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 Herve Pighiera, recycling his way through France
Herve Pighiera, recycling his way through France
Caroline Brizard

AIX-EN-PROVENCE — Over the past two days, Hervé Pighiera has picked up 118 cigarette butts, 60 cigarette packs, 69 plastic bottles and 7.75 kilos of non-classifiable garbage, including a little dollhouse armchair made of wicker and plastic.

Pighiera is on a mission to clean roadsides. On July 12, this smiling fellow in a straw hat, with curly hair and a thick beard, left on foot from Aix-en-Provence, almost 800 kilometers from Paris, heading towards the capital. Since then, he has been collecting garbage and logging everything he picks up as a way to denounce the mountains of trash that our society produces. "I don't want to be one of those who knew and did nothing," he says.

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Society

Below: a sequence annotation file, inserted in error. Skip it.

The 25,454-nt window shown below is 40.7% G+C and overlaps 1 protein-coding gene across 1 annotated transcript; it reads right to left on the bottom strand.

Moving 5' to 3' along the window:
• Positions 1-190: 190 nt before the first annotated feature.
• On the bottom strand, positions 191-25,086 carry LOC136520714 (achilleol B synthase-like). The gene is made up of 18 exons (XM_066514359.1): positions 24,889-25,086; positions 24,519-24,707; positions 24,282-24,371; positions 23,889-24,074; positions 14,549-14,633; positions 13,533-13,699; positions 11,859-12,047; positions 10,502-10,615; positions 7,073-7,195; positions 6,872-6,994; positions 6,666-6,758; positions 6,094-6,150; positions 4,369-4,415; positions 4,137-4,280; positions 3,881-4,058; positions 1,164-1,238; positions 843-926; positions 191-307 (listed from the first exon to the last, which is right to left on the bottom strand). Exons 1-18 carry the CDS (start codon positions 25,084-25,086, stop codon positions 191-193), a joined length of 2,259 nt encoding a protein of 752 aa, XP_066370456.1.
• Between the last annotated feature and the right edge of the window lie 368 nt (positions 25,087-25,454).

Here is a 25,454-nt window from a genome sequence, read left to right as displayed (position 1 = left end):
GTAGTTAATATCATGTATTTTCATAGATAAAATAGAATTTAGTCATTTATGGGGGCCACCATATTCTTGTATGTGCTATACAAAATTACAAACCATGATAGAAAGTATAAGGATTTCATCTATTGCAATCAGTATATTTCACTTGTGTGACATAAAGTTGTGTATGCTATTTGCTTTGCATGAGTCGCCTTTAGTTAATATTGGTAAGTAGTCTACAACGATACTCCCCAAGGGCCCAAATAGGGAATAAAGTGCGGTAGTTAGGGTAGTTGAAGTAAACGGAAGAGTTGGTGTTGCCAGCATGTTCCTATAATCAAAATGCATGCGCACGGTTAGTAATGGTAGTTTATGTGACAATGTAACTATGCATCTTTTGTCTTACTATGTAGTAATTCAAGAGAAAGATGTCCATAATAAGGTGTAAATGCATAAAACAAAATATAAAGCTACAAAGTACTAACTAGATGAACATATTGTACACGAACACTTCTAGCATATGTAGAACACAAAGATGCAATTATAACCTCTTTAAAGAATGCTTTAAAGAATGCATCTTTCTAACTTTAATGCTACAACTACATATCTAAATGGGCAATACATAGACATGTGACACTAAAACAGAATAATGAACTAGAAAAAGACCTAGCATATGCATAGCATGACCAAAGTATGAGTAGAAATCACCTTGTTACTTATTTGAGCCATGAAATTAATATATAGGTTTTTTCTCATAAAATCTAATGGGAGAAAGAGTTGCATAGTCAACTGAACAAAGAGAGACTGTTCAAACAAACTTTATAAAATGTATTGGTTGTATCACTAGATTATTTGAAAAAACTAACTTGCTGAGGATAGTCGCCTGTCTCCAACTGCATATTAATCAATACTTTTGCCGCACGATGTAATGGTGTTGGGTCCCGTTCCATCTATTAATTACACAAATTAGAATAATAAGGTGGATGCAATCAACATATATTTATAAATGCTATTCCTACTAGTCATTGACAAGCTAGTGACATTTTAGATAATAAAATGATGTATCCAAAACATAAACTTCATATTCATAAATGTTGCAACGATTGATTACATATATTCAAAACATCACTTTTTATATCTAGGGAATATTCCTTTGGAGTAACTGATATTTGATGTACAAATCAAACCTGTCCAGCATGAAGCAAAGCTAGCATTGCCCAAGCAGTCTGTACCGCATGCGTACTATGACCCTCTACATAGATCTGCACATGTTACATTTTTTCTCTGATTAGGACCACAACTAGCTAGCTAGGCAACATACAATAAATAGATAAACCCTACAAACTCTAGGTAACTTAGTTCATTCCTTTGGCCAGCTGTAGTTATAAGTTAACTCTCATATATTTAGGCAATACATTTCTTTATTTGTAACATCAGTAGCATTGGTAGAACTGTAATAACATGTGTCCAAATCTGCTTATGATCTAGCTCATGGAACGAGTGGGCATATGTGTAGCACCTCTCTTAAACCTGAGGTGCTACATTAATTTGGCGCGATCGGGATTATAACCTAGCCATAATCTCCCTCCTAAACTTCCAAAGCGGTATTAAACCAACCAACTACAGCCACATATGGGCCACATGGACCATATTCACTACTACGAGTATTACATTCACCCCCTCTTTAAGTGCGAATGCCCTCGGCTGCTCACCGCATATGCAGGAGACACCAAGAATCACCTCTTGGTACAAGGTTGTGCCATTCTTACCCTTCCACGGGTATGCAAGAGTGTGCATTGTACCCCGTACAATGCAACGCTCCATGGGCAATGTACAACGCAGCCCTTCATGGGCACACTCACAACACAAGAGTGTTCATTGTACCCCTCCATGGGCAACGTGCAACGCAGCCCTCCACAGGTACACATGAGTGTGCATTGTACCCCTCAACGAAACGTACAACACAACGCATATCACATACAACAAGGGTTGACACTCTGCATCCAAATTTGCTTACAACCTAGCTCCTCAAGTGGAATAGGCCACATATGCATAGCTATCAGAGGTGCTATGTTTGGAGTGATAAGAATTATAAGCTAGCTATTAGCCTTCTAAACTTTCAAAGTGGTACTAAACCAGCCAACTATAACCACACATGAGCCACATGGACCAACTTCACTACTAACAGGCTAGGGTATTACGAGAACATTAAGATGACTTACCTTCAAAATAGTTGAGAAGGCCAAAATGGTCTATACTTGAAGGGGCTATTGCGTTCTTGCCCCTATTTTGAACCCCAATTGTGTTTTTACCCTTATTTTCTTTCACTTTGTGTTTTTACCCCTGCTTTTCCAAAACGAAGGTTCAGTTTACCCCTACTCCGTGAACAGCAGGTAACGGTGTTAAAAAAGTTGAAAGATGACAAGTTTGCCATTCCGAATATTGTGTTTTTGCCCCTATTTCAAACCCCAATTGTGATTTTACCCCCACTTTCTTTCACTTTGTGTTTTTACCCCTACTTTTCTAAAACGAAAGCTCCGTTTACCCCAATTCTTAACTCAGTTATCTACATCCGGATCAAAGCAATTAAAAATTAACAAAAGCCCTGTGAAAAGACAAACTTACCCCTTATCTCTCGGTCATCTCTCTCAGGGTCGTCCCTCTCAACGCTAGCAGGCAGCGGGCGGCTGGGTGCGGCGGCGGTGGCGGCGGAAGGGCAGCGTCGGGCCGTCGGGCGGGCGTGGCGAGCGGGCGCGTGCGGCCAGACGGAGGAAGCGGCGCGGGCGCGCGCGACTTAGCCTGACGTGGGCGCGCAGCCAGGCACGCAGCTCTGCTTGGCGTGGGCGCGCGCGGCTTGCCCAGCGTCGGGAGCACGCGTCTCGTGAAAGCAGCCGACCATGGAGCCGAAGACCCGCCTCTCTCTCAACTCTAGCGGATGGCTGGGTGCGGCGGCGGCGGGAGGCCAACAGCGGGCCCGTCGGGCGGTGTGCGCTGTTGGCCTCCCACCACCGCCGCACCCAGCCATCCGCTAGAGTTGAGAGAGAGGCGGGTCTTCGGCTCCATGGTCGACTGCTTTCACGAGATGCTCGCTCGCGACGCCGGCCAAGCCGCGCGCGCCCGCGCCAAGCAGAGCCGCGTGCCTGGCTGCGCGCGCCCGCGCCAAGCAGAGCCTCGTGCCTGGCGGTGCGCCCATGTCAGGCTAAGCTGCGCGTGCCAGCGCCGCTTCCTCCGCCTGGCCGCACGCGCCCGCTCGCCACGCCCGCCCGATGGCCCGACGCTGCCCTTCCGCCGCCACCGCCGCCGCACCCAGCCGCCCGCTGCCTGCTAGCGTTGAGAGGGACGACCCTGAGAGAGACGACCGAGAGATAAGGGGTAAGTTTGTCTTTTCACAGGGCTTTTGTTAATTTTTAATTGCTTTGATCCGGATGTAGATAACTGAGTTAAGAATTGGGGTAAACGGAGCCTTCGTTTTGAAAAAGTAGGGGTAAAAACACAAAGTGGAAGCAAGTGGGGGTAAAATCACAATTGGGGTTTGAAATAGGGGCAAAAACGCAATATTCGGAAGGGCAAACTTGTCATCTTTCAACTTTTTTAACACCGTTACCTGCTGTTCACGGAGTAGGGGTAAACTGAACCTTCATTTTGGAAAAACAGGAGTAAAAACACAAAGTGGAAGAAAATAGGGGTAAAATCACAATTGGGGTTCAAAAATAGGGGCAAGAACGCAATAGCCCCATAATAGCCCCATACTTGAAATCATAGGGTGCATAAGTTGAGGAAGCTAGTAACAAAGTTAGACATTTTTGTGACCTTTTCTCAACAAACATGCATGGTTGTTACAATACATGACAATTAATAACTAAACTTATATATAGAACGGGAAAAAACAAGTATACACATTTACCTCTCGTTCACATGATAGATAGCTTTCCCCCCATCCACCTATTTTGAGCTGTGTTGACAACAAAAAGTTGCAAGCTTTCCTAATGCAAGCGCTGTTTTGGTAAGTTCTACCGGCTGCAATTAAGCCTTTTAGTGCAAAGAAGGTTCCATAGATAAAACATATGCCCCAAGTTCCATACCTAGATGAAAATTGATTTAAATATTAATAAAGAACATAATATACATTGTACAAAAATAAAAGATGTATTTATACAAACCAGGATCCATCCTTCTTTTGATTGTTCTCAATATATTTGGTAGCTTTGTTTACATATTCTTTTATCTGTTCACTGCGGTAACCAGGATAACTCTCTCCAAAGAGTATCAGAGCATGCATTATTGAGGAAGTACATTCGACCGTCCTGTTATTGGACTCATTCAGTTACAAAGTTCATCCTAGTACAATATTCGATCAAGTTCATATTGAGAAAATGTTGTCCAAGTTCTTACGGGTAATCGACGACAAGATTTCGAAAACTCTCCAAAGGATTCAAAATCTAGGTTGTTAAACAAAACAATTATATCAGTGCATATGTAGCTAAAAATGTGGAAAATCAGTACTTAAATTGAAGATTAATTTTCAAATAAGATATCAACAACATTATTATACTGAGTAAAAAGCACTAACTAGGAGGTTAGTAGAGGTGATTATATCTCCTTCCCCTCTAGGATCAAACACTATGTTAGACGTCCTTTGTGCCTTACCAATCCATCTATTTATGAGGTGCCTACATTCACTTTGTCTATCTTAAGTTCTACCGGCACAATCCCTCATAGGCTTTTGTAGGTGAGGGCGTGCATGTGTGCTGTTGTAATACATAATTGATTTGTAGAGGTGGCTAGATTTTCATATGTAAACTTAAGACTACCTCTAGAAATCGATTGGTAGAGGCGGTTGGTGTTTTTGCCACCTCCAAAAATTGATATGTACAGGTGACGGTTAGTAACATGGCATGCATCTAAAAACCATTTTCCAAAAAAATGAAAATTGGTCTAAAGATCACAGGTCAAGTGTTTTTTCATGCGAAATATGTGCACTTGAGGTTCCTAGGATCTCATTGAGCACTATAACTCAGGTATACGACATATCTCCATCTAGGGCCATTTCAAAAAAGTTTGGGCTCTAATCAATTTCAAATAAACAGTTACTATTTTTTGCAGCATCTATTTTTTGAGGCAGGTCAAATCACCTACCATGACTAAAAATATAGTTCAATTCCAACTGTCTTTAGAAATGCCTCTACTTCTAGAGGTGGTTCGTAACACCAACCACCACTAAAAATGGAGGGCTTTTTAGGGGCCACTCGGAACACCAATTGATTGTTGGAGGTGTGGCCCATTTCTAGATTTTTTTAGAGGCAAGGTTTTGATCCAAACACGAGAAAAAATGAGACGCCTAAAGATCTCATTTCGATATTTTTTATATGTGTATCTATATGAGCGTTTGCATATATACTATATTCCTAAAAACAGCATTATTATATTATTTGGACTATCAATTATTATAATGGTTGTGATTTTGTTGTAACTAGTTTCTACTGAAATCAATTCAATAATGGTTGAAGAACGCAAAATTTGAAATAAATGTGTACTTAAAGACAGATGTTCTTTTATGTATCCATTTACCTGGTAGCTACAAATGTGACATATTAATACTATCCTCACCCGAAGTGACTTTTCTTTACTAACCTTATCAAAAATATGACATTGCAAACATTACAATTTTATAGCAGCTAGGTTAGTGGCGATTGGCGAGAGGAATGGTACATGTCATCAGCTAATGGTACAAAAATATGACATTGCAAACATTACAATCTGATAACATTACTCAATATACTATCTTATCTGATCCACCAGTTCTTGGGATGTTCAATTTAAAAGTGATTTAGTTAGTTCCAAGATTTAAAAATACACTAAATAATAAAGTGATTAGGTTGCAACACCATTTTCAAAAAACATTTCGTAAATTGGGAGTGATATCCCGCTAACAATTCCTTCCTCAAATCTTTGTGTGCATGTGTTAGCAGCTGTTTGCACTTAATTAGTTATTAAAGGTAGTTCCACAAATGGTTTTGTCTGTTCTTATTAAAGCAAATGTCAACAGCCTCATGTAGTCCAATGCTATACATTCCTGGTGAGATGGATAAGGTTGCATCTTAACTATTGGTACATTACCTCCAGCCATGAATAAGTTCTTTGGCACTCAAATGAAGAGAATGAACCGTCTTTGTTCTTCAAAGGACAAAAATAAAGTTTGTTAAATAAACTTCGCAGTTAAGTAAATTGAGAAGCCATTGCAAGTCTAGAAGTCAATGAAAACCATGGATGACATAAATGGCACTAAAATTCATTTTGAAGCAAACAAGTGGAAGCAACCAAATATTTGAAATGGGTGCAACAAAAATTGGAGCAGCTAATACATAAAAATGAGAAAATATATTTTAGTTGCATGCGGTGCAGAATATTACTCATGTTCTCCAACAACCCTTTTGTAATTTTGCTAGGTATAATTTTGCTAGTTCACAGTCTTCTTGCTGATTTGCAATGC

Urban Indigenous: How Peru's Shipibo-Conibo Keep Amazon Culture Alive In The City

For four years, indigenous photographer David Díaz Gonzales has documented the lives and movements of his Shipibo-Conibo community, as many of them migrated from their native Peruvian Amazon to the city. A work of remembrance and resistance.

For Shipibo-Conibo women, sporting a fringe is usually a sign of celebration or ceremony.

Rosa Chávez Yacila

YARINACOCHA — It was decades ago when the Shipibo-Conibo left their settlements along the banks of the Ucayali River, in eastern Peru, to begin a great migration to the cities. Still among the largest Amazonian communities in Peru — 32,964 according to the Ministry of Culture — though most Shipibo-Conibo now live in the urban district of Yarinacocha.

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